KVO rate

  1. 0
    I was asked this morning if KVO and/or TKO rates are still acceptable abbreviations by JCAHO. I hadn't heard that they were not.....does anyone know for sure and what standard applies to this?
    Also, we use 30ml/hr as a KVO rate. Is this accurate? I couldn't find anything in the INS policy and procedure book.
    Thanks.
  2. 3 Comments so far...

  3. 0
    This link may help ...
    http://www.jointcommission.org/Accre...g/abb_list.htm
    Also, when I did my hospital orientation, we were told that our Alaris pumps should be set to 0.5 cc/hr TKVO (I checked the Alaris website and the newest pumps have a KVO button / soft key that delivers 0.5 cc/hr).

    EMS often come into emerg. with 10 gtt/min sets running by gravity, and their KVO rates are sometimes about 100 X higher (~ 50 cc/hr) than our pump KVO rates, but since rates fluctuate when an IV is running by gravity, and there are no alarms, etc. 2 drops in 15 sec (~50 cc/hr) is what we've been told is an acceptable KVO rate with such sets ... can't find a reference. We switch to a pump or 'take down' and saline-lock these lines. I don't work peds ER much (I've done maybe 10 shifts there including 3 buddied shifts), but I've seen the 24 ga angiocaths hep-locked by the "peds. core" RNs. Anyone know how long a S/L'd 24 ga will last before needing to be flushed? Is it not safer to use an Alaris pump at .5?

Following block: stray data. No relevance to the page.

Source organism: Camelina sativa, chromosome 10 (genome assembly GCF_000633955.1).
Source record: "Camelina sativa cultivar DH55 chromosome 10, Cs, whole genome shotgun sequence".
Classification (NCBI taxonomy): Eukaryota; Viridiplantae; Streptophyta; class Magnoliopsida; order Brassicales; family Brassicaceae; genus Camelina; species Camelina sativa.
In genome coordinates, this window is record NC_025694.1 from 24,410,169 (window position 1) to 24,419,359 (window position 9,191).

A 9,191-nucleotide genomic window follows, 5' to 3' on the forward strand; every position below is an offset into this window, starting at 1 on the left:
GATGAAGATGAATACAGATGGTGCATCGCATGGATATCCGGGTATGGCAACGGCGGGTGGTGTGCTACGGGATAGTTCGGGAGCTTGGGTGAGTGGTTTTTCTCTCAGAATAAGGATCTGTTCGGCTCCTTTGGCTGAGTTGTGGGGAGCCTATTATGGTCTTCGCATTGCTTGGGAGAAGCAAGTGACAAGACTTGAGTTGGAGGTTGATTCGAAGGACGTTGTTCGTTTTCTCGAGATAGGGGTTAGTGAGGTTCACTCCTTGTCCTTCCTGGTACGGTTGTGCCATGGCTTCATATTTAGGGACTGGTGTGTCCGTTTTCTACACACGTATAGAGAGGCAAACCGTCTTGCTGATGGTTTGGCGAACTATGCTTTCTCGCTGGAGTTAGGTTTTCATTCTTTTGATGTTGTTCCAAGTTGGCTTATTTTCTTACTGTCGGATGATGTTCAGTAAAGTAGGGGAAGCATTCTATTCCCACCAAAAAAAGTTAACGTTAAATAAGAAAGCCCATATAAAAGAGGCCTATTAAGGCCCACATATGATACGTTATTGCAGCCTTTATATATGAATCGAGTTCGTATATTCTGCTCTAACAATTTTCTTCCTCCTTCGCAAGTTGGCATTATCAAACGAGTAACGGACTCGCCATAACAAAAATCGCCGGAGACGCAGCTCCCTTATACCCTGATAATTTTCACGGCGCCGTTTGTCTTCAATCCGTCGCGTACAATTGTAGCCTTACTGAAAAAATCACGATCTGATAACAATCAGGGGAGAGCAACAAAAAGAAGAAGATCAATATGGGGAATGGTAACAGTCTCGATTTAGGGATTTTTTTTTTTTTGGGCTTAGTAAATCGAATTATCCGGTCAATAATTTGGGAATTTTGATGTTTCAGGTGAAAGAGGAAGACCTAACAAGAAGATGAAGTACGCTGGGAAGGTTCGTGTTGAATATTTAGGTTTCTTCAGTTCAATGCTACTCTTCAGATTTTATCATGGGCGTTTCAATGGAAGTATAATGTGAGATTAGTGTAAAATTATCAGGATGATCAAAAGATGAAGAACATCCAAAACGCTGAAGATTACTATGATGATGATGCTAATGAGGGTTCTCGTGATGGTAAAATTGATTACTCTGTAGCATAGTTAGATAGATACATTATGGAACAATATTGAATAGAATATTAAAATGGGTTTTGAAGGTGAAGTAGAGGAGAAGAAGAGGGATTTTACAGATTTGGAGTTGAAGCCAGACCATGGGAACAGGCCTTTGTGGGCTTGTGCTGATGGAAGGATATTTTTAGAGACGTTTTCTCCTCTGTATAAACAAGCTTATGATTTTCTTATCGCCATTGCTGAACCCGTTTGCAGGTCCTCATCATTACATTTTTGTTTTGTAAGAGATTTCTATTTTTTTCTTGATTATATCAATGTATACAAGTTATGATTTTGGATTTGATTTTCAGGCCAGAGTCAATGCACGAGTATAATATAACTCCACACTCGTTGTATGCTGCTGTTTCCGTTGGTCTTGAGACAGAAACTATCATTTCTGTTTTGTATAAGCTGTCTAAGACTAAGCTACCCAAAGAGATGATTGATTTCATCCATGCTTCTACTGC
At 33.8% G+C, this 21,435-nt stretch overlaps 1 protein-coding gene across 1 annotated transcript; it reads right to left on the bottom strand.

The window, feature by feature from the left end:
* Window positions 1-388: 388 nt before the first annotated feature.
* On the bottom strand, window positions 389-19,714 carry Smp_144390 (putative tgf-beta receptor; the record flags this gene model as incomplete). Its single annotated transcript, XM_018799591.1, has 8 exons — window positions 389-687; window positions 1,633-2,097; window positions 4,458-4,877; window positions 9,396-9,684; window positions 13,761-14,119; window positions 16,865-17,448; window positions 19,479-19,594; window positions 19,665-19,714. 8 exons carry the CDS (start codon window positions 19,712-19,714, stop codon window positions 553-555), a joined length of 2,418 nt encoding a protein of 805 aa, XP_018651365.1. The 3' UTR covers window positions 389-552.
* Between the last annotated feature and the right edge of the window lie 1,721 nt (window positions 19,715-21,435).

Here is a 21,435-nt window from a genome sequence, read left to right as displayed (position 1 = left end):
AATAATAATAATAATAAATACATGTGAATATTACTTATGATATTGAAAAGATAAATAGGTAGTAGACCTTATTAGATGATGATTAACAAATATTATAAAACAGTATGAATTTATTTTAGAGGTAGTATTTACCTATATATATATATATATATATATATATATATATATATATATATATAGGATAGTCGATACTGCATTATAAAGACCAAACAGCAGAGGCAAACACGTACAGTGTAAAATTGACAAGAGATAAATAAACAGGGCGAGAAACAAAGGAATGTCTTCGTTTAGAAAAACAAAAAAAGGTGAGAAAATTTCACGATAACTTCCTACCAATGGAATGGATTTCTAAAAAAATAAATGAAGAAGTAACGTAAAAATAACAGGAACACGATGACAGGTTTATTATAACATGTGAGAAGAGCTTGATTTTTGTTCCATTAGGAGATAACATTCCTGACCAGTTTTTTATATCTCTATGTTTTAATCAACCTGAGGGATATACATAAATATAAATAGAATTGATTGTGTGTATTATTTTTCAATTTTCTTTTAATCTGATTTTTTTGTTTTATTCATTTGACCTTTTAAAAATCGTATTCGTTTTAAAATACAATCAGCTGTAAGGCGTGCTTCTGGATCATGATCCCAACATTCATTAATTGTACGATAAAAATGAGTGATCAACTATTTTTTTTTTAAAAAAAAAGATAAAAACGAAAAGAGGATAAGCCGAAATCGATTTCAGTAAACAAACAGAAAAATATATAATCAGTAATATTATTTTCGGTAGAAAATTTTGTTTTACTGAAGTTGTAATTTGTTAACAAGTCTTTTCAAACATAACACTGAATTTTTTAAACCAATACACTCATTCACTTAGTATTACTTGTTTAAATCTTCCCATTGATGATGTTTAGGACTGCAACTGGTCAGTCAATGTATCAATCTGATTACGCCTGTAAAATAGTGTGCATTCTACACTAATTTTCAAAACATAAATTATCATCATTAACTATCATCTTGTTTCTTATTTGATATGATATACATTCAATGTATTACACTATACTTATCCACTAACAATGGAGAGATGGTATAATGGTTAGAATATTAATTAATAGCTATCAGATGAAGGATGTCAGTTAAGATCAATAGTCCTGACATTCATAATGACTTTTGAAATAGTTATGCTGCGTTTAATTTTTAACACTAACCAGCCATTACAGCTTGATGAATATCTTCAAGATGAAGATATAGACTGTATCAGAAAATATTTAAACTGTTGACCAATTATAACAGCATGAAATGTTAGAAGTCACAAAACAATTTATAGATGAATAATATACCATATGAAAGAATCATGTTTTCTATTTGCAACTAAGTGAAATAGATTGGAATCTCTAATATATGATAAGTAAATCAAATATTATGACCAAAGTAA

FYI, I also work in Neuro ICU where some RNs still use saline drives (i.e. NS Y'd in with a slow-running med line) to maintain patency of some drips (e.g. insulin 1u:1cc, which we always double-prime because insulin binds to sites in the lumen of the tubing), but our clinical educator says our pumps don't need "drivers" and can be run as low as 0.25 cc/hr.
    Last edit by neuro23 on Jan 19, '07
  4. 0
    Quote from kathys76
    I was asked this morning if KVO and/or TKO rates are still acceptable abbreviations by JCAHO. I hadn't heard that they were not.....does anyone know for sure and what standard applies to this?
    Also, we use 30ml/hr as a KVO rate. Is this accurate? I couldn't find anything in the INS policy and procedure book.
    Thanks.
    Kathy76,
    Like many abbreviations, KVO can be problematic. KVO can be 0.2cc/hr or up to 50cc/hr. Normally, unless the facility that you work for has a set flow rate for what KVO is for that institution, you shouldn't accept that abbreviation as an order. ie. Dr. states or writes, "decrease IVF to KVO" without having a specific P&P in writing for your facility, pinpoint that MD.. "Hey doc, can that be 5 or 10cc/hr?" then write the order clarification to reflect that.
    DD
  5. 0
    According to INS' latest Infusion Nursing Standards of Practice Jan/Feb 2006
    Standard 9. Physicians or Authorized prescribers order and initiation of therapy.
    * 9.6 Prior to initiation of therapy, a Keep Vein Open (KVO) order shall contain a specific infusion rate.


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